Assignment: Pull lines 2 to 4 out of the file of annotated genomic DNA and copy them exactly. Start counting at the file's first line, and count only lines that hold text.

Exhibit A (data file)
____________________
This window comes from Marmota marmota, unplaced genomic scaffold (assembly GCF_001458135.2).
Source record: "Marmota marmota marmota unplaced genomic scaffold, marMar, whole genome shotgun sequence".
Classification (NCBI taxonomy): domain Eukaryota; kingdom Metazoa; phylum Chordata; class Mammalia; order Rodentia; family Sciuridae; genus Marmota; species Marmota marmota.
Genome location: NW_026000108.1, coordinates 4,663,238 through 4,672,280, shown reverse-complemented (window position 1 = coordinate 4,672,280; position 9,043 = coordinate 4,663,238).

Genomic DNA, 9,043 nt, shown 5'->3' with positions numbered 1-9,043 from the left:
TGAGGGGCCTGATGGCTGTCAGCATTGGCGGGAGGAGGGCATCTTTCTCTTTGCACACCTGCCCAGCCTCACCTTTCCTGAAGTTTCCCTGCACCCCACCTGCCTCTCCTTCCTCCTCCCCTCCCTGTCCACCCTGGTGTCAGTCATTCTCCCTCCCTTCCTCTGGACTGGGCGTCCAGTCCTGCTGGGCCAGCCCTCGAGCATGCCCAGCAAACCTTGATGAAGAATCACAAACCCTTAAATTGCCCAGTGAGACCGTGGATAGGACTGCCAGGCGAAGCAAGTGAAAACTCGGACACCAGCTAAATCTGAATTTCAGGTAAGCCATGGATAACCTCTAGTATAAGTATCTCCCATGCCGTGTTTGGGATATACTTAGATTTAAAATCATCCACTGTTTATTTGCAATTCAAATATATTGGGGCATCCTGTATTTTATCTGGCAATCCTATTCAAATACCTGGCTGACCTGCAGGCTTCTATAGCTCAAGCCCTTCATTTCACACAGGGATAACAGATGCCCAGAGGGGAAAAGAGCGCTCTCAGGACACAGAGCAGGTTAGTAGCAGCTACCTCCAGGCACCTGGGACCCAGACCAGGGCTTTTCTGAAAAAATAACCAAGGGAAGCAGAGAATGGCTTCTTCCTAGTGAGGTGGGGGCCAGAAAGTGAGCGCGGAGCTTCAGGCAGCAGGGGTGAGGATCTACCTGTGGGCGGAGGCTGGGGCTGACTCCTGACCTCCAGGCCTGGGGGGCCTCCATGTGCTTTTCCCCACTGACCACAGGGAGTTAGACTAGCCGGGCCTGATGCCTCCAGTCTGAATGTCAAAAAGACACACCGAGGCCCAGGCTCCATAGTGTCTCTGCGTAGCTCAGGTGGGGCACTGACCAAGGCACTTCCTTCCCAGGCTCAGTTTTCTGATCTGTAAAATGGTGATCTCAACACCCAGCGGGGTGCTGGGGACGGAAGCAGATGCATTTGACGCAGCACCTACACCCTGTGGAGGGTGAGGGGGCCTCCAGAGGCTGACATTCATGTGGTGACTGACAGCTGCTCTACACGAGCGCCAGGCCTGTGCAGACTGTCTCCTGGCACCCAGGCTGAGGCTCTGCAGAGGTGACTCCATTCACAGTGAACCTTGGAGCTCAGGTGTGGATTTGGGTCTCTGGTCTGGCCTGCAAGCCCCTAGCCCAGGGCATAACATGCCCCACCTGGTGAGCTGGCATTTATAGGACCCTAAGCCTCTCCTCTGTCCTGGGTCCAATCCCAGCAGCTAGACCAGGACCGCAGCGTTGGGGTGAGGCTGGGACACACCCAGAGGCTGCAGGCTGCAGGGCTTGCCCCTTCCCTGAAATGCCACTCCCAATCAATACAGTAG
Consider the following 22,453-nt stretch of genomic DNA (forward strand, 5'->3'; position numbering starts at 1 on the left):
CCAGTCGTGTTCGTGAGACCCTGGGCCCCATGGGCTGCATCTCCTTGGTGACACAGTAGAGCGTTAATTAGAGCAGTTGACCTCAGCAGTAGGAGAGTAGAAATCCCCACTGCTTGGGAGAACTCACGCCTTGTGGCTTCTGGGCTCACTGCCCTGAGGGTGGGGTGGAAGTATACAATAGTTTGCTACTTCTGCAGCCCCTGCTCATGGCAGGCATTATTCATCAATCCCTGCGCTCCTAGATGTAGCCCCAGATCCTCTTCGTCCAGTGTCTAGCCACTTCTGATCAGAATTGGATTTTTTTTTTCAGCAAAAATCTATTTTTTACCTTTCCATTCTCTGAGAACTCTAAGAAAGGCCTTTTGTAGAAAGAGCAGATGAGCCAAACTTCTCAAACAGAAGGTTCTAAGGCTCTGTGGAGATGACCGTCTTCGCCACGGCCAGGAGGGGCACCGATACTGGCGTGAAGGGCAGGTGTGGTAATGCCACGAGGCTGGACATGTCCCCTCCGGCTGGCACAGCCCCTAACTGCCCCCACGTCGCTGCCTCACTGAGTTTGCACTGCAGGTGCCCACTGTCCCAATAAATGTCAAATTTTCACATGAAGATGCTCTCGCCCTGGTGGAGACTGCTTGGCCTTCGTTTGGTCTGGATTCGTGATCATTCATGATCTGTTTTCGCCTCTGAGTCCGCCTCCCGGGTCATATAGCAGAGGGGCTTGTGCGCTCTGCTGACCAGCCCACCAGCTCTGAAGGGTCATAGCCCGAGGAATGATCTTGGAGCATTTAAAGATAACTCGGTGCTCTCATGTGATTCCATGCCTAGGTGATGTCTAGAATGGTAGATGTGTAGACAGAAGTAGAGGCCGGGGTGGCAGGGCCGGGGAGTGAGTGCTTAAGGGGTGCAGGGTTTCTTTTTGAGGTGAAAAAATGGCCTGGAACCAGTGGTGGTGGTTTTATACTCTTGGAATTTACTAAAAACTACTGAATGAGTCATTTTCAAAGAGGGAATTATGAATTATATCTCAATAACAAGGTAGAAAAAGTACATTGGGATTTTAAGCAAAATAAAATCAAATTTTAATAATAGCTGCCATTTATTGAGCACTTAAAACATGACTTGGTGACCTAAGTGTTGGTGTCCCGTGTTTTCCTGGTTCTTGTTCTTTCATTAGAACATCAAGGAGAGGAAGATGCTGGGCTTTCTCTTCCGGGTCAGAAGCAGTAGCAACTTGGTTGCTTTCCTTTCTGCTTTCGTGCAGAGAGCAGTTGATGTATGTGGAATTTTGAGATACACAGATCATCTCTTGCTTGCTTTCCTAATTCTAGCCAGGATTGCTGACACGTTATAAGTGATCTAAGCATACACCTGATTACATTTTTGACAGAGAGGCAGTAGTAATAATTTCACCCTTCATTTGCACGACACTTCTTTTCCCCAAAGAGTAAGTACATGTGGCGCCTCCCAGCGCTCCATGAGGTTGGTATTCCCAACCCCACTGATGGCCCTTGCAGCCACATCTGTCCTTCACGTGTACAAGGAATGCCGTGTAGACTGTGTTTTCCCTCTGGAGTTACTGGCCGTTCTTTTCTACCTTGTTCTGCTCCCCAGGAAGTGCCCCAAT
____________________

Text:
Source record: "Marmota marmota marmota unplaced genomic scaffold, marMar, whole genome shotgun sequence".
Classification (NCBI taxonomy): domain Eukaryota; kingdom Metazoa; phylum Chordata; class Mammalia; order Rodentia; family Sciuridae; genus Marmota; species Marmota marmota.
Genome location: NW_026000108.1, coordinates 4,663,238 through 4,672,280, shown reverse-complemented (window position 1 = coordinate 4,672,280; position 9,043 = coordinate 4,663,238).